The ending to the epic extravaganza that was Avengers: Endgame left us with more questions than answers regarding what the future held for the heroes of the Marvel Cinematic Universe, including who (if anyone) would be a suitable replacement for the late, great Iron Man as the face of the franchise. I saw Captain Marvel's name brought up in a few different places, which I understood based off how successful her solo film was earlier this year, but she didn't feel well suited for the role in my opinion.
Spider-Man, on the other hand, definitely did, especially given his ties to Tony Stark from his first film in 2017 as well as their interactions in Infinity War and Endgame. It honestly only made sense for the torch to be passed to Peter Parker after the emotional passing of Stark at the conclusion of Endgame. If you saw Spider-Man: Far From Home (and if you haven't by now, why the hell not?), then you would know it certainly looked like Marvel was headed in that direction. Obviously, Iron Man wasn't technically in the movie, but he might as well have been considering there were so many references to him throughout.
Coming off last week's heartbreaking news that Spider-Man is out the MCU effective immediately, Spidey being pushed to the forefront of the MCU no longer appears to be a possibility.
For the first time in 15 years, the New York Mets clinched the National League pennant and advanced to the World Series in 2015, only to suffer a five-game loss to the Kansas City Royals. Despite the lackluster finish, the Mets had a fantastic season that year, boasting a star-studded roster featuring the illustrious likes of Jacob deGrom, Curtis Granderson, Matt Harvey, Lucas Duda and Noah Syndergaard. Although they were unsuccessful in taking home the title, they appeared to have a promising future ahead of them, especially if the nucleus of the team managed to stay healthy.
Unfortunately, it was all downhill for them from there, and they have yet to recover. So, what exactly went wrong?
Well, it's official. According to ComingSoon.net, Daniel Craig is set to reprise his role as James Bond to star in Bond 25 (a.k.a. the 25th film in the franchise). Of course, you might be thinking to yourself, "Wasn't that already implied?" It actually wasn't at one point, with rumors running rampant following the release of Spectre in 2015 that Craig was done with the 007 movies due to wanting to focus on other projects.
That was why it seemingly took so long for this announcement to be made, but I'm glad they waited for Craig to be available for filming as opposed to rushing the process and casting someone else instead. After all, as noted, this is going to be the 25th Bond film and thus it should be a big deal. I don't think this would be the best movie to introduce someone new as James Bond anyway, but there's nothing stopping this upcoming installment from being Craig's last in the role. That said, I surely hope it isn't.
I don't consider myself a "professional" writer by any means, but I'd like to think I know a thing or two about putting pen to paper and stringing words together well enough to create a compelling piece of work.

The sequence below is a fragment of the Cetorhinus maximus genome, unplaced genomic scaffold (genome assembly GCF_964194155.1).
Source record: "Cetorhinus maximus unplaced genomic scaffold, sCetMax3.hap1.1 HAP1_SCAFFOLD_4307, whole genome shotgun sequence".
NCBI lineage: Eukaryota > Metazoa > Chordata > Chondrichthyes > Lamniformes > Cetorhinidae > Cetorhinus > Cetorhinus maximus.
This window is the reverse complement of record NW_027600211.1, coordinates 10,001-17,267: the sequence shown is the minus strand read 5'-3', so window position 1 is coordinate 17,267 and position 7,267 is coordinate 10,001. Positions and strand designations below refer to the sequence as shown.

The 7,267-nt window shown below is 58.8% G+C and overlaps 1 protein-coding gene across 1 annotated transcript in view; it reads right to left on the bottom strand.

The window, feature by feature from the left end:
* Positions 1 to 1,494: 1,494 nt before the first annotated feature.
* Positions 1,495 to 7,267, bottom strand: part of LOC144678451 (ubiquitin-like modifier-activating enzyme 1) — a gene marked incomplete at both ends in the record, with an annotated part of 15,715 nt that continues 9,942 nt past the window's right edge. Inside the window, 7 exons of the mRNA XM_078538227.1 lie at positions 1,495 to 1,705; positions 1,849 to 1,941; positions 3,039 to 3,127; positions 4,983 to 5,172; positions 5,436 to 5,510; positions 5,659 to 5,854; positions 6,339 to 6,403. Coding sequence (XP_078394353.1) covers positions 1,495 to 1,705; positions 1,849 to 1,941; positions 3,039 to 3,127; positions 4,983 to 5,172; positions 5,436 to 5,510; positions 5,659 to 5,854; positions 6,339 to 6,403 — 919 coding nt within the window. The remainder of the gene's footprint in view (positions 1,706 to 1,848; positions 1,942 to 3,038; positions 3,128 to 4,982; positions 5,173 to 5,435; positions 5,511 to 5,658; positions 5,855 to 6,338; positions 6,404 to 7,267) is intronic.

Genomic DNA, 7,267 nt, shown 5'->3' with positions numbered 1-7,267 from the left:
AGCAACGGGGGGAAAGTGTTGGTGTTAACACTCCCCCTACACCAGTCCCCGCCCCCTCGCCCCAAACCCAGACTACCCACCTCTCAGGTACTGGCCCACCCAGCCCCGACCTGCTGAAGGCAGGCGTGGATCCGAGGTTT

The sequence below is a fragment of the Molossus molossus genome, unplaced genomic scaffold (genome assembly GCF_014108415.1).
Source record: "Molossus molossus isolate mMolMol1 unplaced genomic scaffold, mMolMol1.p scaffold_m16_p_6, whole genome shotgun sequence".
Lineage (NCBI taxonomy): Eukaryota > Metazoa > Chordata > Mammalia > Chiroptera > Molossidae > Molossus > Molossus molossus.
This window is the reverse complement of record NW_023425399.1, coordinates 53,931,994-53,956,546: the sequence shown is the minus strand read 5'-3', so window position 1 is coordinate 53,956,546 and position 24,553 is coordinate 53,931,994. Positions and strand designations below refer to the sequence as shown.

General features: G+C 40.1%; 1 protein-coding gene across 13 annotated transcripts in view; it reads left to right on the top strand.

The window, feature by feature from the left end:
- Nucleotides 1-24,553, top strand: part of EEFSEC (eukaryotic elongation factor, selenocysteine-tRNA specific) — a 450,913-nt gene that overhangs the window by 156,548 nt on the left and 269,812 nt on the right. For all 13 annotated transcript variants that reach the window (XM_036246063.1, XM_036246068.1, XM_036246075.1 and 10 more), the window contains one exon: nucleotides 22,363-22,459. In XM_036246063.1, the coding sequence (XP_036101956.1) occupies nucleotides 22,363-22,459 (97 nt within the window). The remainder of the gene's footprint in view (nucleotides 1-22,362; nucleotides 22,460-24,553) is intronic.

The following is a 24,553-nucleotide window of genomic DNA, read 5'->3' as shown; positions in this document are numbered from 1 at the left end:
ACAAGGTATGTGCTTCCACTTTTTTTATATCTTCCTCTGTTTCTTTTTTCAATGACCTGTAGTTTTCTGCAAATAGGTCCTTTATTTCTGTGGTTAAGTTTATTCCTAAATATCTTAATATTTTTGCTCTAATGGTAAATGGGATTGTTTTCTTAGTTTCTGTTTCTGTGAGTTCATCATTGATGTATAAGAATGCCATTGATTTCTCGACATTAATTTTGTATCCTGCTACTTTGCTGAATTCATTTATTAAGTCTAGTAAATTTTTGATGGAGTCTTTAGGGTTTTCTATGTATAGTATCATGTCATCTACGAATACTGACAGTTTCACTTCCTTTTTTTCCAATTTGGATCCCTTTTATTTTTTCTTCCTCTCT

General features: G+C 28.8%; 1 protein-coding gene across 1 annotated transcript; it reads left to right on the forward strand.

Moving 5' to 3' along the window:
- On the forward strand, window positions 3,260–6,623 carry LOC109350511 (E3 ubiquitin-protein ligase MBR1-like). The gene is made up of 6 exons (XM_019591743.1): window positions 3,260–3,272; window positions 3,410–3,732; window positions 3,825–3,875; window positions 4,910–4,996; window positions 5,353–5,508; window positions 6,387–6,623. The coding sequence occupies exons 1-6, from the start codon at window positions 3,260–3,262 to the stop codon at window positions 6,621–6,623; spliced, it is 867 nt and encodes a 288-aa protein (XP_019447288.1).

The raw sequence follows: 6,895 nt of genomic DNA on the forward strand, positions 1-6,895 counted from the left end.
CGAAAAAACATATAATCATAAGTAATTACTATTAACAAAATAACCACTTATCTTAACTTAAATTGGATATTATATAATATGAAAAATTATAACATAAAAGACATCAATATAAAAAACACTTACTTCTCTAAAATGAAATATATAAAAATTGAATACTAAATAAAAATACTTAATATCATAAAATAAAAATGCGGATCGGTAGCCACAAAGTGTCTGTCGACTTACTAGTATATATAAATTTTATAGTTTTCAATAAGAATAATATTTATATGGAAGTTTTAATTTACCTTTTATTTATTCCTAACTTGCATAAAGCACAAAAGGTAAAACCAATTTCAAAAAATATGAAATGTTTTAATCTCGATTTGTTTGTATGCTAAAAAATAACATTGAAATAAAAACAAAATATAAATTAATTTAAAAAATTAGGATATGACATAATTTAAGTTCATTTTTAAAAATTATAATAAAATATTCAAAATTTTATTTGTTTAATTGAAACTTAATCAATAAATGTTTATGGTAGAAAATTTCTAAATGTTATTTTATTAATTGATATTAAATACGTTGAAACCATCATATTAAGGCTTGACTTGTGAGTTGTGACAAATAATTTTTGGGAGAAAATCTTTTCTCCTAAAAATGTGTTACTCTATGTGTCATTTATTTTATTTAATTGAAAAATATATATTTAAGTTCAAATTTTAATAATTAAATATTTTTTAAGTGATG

There are many, many questions I'm often asked by people I encounter regularly in regards to writing: Is it difficult for me? Why do I enjoy it and spend so much time doing it? When did my fascination with it start? Would I ever consider doing it for other people? The answer to that last one is no, by the way, so don't bother asking me to write (or "look over") your end-of-the-semester paper for you because I will vehemently turn your lazy ass down every single time.
Above all else, I'm asked what time of day is best for writing. Personally, I'm always writing, so the time of day doesn't matter too much to me and it obviously differs from person to person. But if I absolutely had to choose, I would go with the nighttime without hesitation. Hell, it's past midnight as I type this very sentence, and it isn't uncommon for me to write whole articles at a time before bed when I originally planned on writing a single sentence.
I'm not even going to pretend to know what I'm talking about when it comes to YouTube personalities and celebrities, but you had to have been living under a rock (or at least not be on social media) to not hear about the Logan Paul controversy that transpired earlier this week in what I would argue is 2018's first major viral story. If you don't know who Logan Paul is, you're not alone, because I know very little about him myself, aside from how he's a famous daily vlogger with over 15 million subscribers on YouTube.
He ran into some trouble during one of his most recent daily vlogs where he filmed himself in a Japanese forest that is infamous for hosting suicides. He would have had to have been a complete idiot to not be aware of that before entering the forest, so don't think for a second that the fact the camera was rolling was a coincidence. He knew he was bound to see something as long as he was in that forest, and ultimately, that was exactly what happened.
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